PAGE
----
Petitioners contend that, even if the partnership's obligation to pay the sellers the purchase price balance was not unconditional prior to settlement, it still represented a sufficiently binding obligation to the partnership to warrant interest deductions by the partnership in delaying settlement. Petitioners rely on Journal Co. v. Commissioner [42-1 USTC ╤ 9232], 125 F.2d 349 (7th Cir. 1942), revg. [Dec. 11,815] 44 B.T.A. 460 (1941), and Dunlap v. Commissioner, supra, to support their contention. We distinguished these cases in Midkiff v. Commissioner [Dec. 47,353], 96 T.C. at 737-741, and they are distinguishable here.

In Journal Co. and Dunlap, we permitted the taxpayers to deduct as interest amounts that accrued from the date of a purchase agreement to the date of the delivery of the stock subject to the agreement. The agreements were binding contracts and the purchase prices were fixed as of the dates of the agreements. In Journal Co., the agreement provided that the sale was subject to the approval of a State probate court, which necessitated postponement of the stock transfer. In Dunlap, the agreement was subject to prior approval by the Board of Governors of the Federal Reserve System (FRS).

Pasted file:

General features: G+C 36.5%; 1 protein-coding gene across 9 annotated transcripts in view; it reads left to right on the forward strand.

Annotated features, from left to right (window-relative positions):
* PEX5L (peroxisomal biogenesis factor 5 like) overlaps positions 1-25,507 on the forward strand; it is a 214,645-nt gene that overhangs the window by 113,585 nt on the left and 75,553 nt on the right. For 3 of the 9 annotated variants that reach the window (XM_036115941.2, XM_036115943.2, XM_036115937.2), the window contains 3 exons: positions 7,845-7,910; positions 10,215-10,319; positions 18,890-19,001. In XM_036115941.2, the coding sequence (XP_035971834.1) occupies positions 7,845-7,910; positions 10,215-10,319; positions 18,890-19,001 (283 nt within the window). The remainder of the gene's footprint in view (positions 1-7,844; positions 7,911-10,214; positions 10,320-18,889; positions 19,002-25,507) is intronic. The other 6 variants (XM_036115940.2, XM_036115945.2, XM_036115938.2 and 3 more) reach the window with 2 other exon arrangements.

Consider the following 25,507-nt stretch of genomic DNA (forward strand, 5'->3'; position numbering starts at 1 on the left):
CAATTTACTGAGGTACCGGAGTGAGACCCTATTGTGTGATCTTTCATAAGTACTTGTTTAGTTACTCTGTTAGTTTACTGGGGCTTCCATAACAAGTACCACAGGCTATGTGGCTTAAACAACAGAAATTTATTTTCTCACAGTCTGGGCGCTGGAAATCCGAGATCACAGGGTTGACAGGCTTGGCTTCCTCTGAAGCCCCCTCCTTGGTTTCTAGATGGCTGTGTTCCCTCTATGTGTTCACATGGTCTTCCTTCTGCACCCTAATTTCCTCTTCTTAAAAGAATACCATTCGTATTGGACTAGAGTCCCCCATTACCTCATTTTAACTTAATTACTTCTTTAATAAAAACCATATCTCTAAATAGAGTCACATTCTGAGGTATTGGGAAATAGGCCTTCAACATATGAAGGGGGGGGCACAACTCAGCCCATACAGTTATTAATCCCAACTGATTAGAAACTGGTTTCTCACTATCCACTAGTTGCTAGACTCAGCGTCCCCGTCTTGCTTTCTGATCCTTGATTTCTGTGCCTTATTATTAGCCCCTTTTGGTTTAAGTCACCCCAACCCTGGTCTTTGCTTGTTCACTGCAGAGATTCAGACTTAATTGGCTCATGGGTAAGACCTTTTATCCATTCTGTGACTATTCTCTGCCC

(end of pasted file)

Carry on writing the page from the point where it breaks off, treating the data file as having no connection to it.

Petitioners argue here that, if Fairfax County had failed to approve the sellers' rezoning application, the partnership would have been unable to obtain the financing necessary to pay the purchase price balance. In petitioners' view, settlement of the purchase agreement was therefore dependent upon third-party approval. Petitioners further contend that their situation was more compelling than that of the taxpayers in Journal Co. or Dunlap, because the partnership would have suffered more severe financial penalties if it had not settled.

Petitioners' situation is more similar to that in Midkiff than to the facts in Journal Co. and in Dunlap. Essentially, the partnership controlled whether or not it would be unconditionally obligated to pay the sellers the remaining purchase price. If Fairfax County had not approved rezoning, perhaps the partnership would have had difficulty paying the purchase price balance. Mr. Halle testified, however, that he believed that the partnership would have been able to obtain financing even without rezoning approval.